* very engineering driven culture.  ”product managers are essentially useless here.” is a quote from an engineer.  engineers can modify specs mid-process, re-order work projects, and inject new feature ideas anytime.  [EDITORIAL] The author of this blog post is a product manager, so this sentiment really caught my attention.  As you’ll see in the rest of these notes, though, it’s apparent that Facebook’s culture has really embraced product management practices so it’s not as though the role of product management is somehow ignored or omitted.  Rather, the culture of the company seems to be set so that *everyone* feels responsibility for the product.
    * during monthly cross-team meetings, the engineers are the ones who present progress reports.  product marketing and product management attend these meetings, but if they are particularly outspoken, there is actually feedback to the leadership that “product spoke too much at the last meeting.”  they really want engineers to publicly own products and be the main point of contact for the things they built.
    * resourcing for projects is purely voluntary.
          o a PM lobbies group of engineers, tries to get them excited about their ideas.
          o Engineers decide which ones sound interesting to work on.
          o Engineer talks to their manager, says “I’d like to work on these 5 things this week.”
          o Engineering Manager mostly leaves engineers’ preferences alone, may sometimes ask that certain tasks get done first.
          o Engineers handle entire feature themselves — front end javascript, backend database code, and everything in between.  If they want help from a Designer (there are a limited staff of dedicated designers available), they need to get a Designer interested enough in their project to take it on.  Same for Architect help.  But in general, expectation is that engineers will handle everything they need themselves.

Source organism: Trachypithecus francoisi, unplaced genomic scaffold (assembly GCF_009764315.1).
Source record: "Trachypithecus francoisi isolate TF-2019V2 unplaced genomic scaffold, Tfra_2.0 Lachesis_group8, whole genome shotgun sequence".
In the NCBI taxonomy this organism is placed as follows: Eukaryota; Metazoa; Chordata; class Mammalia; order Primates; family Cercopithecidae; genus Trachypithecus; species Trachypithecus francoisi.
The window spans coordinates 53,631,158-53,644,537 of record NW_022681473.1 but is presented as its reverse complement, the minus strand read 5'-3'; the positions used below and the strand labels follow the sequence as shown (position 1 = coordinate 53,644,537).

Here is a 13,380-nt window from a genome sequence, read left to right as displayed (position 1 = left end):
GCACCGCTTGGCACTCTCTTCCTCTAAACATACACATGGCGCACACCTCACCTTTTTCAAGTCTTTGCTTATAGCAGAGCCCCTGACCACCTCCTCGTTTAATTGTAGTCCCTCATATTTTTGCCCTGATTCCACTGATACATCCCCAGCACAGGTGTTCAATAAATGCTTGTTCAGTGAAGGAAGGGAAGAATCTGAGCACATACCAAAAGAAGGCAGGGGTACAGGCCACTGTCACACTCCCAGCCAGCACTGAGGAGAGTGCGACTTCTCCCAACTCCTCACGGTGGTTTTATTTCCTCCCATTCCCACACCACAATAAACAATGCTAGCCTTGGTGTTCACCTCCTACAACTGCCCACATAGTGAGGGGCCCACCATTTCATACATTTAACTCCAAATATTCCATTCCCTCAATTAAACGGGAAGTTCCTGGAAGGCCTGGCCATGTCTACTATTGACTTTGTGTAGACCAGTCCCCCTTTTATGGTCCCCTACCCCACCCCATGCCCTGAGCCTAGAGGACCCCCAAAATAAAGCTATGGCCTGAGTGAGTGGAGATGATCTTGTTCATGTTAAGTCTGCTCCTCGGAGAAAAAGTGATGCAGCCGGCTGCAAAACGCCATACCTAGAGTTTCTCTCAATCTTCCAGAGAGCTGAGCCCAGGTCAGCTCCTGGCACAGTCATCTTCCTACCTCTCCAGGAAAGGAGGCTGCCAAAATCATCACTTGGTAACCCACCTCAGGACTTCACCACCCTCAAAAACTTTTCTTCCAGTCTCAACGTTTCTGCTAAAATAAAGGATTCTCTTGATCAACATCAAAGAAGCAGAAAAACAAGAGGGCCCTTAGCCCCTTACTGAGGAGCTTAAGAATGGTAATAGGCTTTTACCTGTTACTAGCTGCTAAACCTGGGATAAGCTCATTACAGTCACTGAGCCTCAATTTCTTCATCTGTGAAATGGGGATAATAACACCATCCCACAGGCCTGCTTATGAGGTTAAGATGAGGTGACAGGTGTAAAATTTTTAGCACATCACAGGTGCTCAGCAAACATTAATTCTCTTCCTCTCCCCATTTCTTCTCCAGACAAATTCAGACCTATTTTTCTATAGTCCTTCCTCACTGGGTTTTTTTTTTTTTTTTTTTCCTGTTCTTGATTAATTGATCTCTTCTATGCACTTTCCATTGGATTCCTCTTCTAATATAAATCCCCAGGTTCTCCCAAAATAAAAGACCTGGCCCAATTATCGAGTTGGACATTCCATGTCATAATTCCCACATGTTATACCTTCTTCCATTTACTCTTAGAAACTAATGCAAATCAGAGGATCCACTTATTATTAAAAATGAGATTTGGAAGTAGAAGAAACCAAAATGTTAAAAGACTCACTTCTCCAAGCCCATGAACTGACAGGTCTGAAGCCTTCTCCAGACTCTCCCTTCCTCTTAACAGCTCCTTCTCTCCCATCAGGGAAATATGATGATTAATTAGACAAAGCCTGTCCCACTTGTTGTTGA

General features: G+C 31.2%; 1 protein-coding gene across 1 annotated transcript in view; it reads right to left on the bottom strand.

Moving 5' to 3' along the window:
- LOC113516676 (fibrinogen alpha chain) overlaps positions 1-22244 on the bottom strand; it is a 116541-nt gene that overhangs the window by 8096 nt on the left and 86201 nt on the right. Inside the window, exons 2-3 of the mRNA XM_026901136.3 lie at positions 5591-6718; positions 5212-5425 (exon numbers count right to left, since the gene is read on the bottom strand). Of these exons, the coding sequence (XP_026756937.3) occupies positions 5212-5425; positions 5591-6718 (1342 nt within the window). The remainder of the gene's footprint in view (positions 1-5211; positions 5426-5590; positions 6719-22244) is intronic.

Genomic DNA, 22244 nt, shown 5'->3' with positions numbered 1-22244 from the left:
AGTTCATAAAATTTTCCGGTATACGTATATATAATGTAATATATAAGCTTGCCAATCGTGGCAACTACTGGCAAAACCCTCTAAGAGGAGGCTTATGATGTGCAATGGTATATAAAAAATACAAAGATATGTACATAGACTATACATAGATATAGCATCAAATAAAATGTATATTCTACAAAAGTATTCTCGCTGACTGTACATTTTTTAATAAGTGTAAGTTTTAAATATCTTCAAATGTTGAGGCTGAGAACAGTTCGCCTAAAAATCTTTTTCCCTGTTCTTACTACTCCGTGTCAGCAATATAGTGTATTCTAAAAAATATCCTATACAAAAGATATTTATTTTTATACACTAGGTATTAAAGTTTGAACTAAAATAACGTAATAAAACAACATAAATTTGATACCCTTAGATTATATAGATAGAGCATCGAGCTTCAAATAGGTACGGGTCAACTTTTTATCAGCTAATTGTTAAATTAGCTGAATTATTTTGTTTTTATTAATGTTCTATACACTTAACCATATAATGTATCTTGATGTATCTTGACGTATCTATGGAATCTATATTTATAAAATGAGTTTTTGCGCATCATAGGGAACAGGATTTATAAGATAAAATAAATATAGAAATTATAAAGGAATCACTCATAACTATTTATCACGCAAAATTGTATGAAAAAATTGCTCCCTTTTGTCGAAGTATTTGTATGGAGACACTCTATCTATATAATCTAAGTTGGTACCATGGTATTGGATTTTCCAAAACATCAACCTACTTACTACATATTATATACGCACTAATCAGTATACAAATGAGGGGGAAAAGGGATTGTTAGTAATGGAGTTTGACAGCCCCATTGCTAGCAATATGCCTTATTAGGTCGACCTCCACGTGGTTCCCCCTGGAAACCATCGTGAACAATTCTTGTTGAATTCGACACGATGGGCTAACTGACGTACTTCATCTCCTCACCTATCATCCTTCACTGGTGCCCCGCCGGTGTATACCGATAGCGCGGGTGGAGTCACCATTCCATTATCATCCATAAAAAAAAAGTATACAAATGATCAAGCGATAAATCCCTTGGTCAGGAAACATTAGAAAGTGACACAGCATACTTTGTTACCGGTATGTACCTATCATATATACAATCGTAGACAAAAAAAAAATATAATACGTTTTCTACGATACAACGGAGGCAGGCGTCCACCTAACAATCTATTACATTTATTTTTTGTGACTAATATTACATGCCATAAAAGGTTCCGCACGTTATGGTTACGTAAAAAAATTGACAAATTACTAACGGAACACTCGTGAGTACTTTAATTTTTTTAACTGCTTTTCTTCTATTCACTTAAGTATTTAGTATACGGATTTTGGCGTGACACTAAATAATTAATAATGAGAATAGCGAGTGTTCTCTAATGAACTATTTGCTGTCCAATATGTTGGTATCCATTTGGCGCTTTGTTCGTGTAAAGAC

* arguments about whether or not a feature idea is worth doing or not generally get resolved by just spending a week implementing it and then testing it on a sample of users, e.g., 1% of Nevada users.
    * engineers generally want to work on infrastructure, scalability and “hard problems” — that’s where all the prestige is.  can be hard to get engineers excited about working on front-end projects and user interfaces.  this is the opposite of what you find in some consumer businesses where everyone wants to work on stuff that customers touch so you can point to a particular user experience and say “I built that.”  At facebook, the back-end stuff like news feed algorithms, ad-targeting algorithms, memcache optimizations, etc. are the juicy projects that engineers want.

    * commits that affect certain high-priority features (e.g., news feed) get code reviewed before merge. News Feed is important enough that Zuckerberg reviews any changes to it, but that’s an exceptional case.
    * [CORRECTION -- thx epriest] “There is mandatory code review for all changes (i.e., by one or more engineers). I think the article is just saying that Zuck doesn’t look at every change personally.”